The Truth About Carbs, Fat and Calories

If fat made you fat, I would be fat. If carbs made you fat, I would be fat. If grains made you fat, I would be fat. If sugar made you fat, I would be fat. Consuming more calories than you burn makes you fat (and if consuming LESS calories than you burn didn’t work, I would be fat). Cutting fat or carbs or grains or sugar from your diet might make you lose weight! But it’s not because those substances have magical powers to create fat out of thin air. It’s because by removing those things from your diet, you might inadvertently create a calorie deficit.

Now don’t get me wrong, there are good reasons for eating less fat or less carbs or less grains or less sugar (I’m not promoting low carb or low fat here, both carbs and fat are a part of a healthy diet). Increasing the quality of your food by ditching processed and empty calories may even help you lose weight without counting calories, because good quality food gives you more energy and you end up moving around more, which can create a calorie deficit.

Have you heard of Mark Haub? He lost 27 pounds eating nothing but twinkies and other junk food. It worked because he was consuming fewer calories than he burned.

Throw away your diet books. Jump off the low carb and low fat bandwagons. Eat real, whole foods in the form nature created them. Get off your ass and move around every day. Be aware of your energy and nutrient needs and eat enough good quality food to fulfill them. Once you have those things squared away, your body will find it’s way to a healthy weight.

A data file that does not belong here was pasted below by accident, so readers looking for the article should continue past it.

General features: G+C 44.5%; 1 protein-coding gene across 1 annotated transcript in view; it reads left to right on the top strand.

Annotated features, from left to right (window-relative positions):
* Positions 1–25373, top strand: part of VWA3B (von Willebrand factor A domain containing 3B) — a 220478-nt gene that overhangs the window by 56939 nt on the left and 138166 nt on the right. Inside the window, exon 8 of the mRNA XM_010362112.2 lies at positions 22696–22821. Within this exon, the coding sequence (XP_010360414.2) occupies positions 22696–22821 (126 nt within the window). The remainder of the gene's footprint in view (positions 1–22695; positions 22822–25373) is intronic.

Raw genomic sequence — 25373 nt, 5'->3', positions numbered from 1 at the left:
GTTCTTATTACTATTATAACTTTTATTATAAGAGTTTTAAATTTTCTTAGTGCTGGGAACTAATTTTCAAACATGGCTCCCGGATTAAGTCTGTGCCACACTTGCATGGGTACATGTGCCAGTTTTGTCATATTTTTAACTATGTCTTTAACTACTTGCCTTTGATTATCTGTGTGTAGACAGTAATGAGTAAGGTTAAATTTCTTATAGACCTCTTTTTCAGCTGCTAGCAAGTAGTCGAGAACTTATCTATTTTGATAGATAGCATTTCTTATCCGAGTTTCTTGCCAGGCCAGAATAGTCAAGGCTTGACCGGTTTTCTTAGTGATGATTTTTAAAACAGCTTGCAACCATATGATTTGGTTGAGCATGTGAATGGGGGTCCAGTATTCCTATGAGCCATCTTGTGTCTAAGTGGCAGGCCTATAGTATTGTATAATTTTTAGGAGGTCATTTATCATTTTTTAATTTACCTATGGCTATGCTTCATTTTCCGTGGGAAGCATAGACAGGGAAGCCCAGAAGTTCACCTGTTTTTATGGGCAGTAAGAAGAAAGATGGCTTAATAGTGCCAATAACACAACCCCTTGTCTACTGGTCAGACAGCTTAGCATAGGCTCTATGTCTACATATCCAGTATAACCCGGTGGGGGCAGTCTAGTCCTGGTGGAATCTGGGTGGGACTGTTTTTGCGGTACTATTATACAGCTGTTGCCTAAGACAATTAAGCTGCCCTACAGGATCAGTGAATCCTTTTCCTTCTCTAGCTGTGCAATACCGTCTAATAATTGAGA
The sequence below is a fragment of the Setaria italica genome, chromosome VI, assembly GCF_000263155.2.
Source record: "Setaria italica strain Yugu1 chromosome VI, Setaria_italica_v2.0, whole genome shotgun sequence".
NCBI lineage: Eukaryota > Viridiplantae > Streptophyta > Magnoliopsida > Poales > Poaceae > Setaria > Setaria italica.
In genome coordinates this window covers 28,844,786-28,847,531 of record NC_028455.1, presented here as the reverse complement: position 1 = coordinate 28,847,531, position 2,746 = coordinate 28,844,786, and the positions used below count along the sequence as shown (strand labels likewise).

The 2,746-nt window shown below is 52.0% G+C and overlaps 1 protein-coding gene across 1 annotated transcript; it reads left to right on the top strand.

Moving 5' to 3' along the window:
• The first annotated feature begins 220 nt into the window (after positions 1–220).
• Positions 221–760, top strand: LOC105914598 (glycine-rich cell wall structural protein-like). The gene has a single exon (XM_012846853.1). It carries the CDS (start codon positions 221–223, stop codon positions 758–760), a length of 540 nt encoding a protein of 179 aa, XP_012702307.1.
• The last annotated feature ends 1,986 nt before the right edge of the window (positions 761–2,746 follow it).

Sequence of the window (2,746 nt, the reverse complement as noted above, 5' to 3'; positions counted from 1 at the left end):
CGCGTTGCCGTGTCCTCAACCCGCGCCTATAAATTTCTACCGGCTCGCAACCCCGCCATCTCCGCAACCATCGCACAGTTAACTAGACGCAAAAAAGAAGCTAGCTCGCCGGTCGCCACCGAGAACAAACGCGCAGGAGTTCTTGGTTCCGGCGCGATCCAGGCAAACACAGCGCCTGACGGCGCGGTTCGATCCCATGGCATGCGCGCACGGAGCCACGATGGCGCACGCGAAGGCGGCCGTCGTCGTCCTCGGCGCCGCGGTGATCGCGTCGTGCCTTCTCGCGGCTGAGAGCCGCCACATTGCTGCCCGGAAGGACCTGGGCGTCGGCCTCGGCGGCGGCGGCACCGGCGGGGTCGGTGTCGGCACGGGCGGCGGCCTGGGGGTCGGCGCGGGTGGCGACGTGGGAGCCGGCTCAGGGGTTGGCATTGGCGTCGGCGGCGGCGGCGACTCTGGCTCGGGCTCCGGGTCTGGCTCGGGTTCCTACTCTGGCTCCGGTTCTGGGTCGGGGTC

5 thoughts on “The Truth About Carbs, Fat and Calories

  1. Most sensible thing I’ve read in a long time, not sure why this should be so hard to understand, yet it’s not commonly understood common sense. Simple and to the point, but exactly true.

  2. Just a correction.
    Mark Haube did not eat only twinkies. He ate protein shakes, vegetables, steak, chicken, etc. Mark also used supplements. The ‘Twinkie’ portion of his diet was a supplementation of 3-4 snack cakes or candy bars per day to up his caloric intake.

    Further Mark also lost 6 pounds of lean mass.

    • Can you share your source for that, Shane? I know he used a protein supplement and ate a serving of vegetables (usually canned, ie, junk) at his evening meal, but I’ve never heard that he ate steak and chicken. Even still, there’s plenty of steak and chicken based junk food.

      He weighed in when I posted this on facebook and didn’t correct me:

      Lean mass loss is a fact of life with weight loss. There are ways to minimize it (lots of protein, heavy lifting, maintaining a very small calorie deficit, eating a nutrient dense diet), but the unfortunate truth is that when you lose weight, some of that weight will be lean mass.

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